In one of our recent interviews, we talked with Curogram COO, Michael Hsu, on why a Skype engineer started a digital messaging platform for practices, and how, despite devastating consequences, COVID-19 has accelerated the adoption of healthcare technology. You can listen to the full episode on Spotify or YouTube.
Can you tell me about how Curogram got started?
Yeah, it’s an interesting story. When Skype was purchased by Microsoft, they were trying to move engineers up to Seattle. Shayan [Curogram CEO and founder] was an engineer there but had always wanted to start his own business. He was very interested in healthcare, as he’s got doctors in the family, and he’d been playing with the current Curogram concept and had actually built a prototype for a doctor locally in the Bay area. It all started because he was in a meeting at Skype one day, and he got a call from an unknown number. He didn’t recognize it so he let it go to voicemail. It turns out it was his doctor calling him and trying to remind him about his appointment. He never checked the voicemail and ended up missing an important appointment.
He asked his doctor why he couldn’t text him, and he said that they didn’t have a way to do it. So Shayan asked, “Can I build you something? And if I build it for you would you use it?” And they said they would. So he built it and didn’t think much of it. Three months later, he checked his database and saw they were still using it, so he started giving it out to a few other doctors. Then he connected with another doctor down in Newport Beach and showed it to him, and the doctor said, “Hey, this is something critical that we really need in our industry. You should quit your job at Skype and do this full time.” And when Microsoft was pushing to move engineers up to Seattle, he was faced with the decision between rainy Seattle or sunny Newport. So that kind of made it an easy decision. That’s really how Curogram got started.
When he moved down, he just started living in the primary care/urgent care office. For six months, he was at the front desk talking to staff and patients like he was an employee. Then at night he’d go in the conference room and code. I think that is one of the reasons why the softwares is so highly used and engaging today - it’s really been built from inside medical practices.
COVID-19 has been terrible and frightening, but it has shifted things in a lot of ways. What are the ways that COVID has accelerated telehealth and healthcare in general?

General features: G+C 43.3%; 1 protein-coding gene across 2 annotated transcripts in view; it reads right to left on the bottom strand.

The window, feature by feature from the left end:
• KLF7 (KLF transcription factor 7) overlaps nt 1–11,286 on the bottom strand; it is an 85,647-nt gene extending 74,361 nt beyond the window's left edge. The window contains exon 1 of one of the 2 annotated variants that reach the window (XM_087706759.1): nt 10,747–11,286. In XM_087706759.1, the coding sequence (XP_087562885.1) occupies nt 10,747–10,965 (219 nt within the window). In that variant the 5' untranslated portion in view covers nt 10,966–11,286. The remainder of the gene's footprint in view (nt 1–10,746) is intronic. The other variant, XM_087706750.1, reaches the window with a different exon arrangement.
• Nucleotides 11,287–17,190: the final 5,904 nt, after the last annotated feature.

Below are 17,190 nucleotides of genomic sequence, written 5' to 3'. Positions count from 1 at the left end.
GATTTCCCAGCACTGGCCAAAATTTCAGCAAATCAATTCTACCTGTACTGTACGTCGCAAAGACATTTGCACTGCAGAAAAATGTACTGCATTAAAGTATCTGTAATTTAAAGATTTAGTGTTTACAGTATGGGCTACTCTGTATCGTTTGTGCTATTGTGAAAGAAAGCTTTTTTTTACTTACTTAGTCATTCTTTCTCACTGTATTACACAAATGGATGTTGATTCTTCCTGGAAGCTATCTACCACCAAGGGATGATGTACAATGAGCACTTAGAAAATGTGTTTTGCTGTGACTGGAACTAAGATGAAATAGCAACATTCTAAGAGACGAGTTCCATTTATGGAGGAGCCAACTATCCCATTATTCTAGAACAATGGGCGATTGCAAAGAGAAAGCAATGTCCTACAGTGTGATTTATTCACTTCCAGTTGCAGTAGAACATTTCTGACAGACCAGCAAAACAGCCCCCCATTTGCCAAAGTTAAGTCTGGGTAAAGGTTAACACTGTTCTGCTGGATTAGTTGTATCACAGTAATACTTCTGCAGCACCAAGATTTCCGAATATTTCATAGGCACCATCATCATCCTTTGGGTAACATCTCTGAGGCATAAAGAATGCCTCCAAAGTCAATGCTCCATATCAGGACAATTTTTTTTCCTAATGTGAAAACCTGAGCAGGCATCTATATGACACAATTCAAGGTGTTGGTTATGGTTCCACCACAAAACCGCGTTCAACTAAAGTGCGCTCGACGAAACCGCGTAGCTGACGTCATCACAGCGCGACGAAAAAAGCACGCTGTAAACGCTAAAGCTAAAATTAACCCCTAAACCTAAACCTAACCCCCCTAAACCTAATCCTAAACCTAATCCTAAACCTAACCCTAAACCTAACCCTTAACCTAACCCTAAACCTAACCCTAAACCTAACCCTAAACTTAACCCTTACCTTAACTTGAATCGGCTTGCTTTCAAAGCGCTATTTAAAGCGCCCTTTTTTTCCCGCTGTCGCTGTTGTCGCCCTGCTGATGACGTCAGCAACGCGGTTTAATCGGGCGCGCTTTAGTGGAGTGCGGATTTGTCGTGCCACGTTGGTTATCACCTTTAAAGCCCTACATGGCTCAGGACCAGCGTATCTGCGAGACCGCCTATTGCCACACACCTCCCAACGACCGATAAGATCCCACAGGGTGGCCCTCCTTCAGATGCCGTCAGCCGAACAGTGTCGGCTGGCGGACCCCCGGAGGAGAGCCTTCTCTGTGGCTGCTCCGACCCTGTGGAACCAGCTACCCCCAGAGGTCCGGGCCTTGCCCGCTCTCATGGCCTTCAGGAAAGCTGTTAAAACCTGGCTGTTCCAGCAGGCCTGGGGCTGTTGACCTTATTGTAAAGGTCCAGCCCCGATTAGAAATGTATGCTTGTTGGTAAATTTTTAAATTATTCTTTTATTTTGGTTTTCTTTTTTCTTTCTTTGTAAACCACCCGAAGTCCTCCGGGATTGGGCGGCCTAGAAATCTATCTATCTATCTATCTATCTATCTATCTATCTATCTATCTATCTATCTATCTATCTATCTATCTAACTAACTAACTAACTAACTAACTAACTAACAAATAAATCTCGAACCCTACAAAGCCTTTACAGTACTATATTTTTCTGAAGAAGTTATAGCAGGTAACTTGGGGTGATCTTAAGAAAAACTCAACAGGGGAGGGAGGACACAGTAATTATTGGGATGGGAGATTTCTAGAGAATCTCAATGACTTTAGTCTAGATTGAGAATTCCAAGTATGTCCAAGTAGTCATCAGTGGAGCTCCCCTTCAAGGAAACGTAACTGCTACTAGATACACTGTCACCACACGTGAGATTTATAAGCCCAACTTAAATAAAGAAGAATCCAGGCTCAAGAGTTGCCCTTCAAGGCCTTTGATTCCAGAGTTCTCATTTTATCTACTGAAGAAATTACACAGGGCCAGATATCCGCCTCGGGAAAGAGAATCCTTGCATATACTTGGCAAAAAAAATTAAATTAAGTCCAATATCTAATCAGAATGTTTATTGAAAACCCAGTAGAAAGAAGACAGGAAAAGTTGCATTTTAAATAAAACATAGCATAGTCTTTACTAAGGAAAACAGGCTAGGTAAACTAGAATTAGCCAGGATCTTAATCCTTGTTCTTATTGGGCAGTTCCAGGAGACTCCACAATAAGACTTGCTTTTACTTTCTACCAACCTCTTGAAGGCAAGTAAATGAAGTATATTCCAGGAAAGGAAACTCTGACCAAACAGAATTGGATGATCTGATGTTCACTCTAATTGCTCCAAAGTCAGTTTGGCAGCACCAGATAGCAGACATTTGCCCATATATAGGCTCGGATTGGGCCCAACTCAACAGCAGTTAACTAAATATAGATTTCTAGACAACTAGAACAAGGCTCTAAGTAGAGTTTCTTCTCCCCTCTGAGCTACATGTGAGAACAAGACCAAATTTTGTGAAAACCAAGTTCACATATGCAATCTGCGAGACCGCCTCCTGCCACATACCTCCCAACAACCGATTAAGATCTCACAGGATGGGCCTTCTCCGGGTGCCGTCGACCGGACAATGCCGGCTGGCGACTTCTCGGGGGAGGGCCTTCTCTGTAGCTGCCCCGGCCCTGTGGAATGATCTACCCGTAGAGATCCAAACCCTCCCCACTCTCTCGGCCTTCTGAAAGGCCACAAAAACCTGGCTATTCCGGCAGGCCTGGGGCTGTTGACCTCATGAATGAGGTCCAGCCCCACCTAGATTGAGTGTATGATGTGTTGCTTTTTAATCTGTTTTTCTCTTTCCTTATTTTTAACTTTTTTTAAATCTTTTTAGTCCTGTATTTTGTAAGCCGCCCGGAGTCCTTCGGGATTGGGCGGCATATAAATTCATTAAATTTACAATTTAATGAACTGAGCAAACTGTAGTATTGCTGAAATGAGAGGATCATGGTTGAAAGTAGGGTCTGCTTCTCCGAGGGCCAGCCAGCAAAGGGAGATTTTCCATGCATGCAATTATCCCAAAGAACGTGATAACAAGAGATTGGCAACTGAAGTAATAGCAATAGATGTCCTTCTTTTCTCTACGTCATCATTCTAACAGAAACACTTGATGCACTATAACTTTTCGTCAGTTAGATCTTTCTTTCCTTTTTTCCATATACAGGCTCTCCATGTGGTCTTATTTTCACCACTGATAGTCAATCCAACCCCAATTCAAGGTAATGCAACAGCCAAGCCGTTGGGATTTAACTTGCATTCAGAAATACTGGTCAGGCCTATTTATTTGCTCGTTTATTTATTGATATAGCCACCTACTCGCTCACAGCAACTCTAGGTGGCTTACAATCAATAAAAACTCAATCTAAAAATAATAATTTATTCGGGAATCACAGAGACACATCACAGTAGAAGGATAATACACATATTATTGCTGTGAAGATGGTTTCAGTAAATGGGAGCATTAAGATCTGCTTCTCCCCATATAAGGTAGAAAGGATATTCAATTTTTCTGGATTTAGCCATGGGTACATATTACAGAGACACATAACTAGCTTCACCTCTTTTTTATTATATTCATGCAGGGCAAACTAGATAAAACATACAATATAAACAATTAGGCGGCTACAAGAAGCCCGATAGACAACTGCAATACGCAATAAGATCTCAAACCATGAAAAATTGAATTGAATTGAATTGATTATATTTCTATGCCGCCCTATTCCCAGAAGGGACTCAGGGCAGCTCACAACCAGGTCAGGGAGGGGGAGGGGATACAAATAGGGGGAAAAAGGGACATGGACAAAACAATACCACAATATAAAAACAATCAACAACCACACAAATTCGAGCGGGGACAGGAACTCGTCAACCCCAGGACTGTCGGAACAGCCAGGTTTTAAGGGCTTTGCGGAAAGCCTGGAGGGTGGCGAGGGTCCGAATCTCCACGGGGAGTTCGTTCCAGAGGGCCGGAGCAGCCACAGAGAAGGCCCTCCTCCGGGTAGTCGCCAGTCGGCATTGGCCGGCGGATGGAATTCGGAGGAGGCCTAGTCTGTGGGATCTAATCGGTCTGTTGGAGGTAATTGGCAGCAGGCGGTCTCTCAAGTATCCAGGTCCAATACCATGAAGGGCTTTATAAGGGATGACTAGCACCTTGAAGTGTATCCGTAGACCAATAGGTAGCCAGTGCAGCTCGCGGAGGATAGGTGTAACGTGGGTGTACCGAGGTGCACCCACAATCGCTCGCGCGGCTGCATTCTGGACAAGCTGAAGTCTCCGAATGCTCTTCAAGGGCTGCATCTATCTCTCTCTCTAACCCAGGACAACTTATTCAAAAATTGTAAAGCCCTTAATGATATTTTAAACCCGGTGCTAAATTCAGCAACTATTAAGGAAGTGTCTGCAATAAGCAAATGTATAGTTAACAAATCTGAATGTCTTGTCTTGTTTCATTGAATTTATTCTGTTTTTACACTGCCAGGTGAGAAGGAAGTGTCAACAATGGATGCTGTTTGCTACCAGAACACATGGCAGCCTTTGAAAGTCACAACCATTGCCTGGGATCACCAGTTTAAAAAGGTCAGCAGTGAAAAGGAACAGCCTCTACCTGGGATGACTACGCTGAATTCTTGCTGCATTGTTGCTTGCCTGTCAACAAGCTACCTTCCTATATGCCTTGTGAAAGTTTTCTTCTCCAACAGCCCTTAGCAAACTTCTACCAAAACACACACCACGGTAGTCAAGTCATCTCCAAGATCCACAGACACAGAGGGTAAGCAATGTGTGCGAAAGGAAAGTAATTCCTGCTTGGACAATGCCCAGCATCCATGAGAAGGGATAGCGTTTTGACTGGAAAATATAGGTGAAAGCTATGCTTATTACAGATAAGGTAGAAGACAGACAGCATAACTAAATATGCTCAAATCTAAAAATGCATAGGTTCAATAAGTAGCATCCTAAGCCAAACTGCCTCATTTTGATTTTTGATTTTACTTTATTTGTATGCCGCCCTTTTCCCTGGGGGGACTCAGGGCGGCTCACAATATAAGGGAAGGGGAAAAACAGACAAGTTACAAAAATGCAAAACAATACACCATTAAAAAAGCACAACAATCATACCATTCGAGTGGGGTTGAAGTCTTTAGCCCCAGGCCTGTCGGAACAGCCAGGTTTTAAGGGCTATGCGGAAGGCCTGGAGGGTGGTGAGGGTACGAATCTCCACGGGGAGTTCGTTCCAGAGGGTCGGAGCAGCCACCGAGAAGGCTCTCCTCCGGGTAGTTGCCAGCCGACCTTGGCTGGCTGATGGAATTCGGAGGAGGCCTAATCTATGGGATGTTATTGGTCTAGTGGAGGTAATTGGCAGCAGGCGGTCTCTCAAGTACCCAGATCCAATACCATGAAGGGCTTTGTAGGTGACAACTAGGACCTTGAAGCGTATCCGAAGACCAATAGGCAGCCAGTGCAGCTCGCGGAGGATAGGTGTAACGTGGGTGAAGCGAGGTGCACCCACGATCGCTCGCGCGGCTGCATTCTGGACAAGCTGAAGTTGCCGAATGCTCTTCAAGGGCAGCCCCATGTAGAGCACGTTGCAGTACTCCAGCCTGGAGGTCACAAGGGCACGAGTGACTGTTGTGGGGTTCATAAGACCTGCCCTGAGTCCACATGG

Not to lighten the negative aspects of COVID, but I think it has really done some things on the positive side for the healthcare industry in general. Telemedicine and remote care interactions with patients really was the future, and the biggest challenge was the bureaucracy of the system and reimbursements. This technology has been around for a while, but the system has not really supported it or made it very accessible, or even incentivized doctors to use it. In a lot of ways, patients didn’t get the benefit of the technology, because the system wasn’t set up to push it, and overnight the entire world has changed.
Within the US, the biggest change was that CMS started reimbursing telemedicine visits in the same way that they reimbursed in-person visits, and then you saw payers following. For physicians now, it’s no different if they see a patient in-person or via telemedicine. Of course today they’re forced into a telemedicine visit because they don’t have a choice, but going forward in the future, assuming that those policies stay in place- which I think a lot of them will- the physician now has the ability to not be restricted by the financial constraints. They can say, “Hey, this is going to be a better experience for both the patient and me.”
If the standard of care is the same, then they’ve saved a patient a trip to the office. I used to hate going to my primary care office, because I knew they lied to me and told me that my appointment is at 8:45, and I know on their calendar, it’s probably 9:30 or 10. I was always in the waiting room for at least an hour every time, no exception.
I want to hear more about virtual waiting rooms, but before that, can you tell me what communication between patients and providers traditionally looked like before solutions like Curogram?
When Shayan first started working with the doctor in Newport, they went around to over 200 offices in the local area. They were just knocking on doors in their scrubs and talking to the local community doctors and understanding what their pain points were and what their problems were. The consistent point of feedback was that everyone hated the phone. The phone was blowing up their office. They had too many phone calls and not enough staff to answer them. Patients hated the phone too, because they hate dialing in and listening to a phone tree and spending time trying to navigate it. Then you finally navigate it and you get put on hold.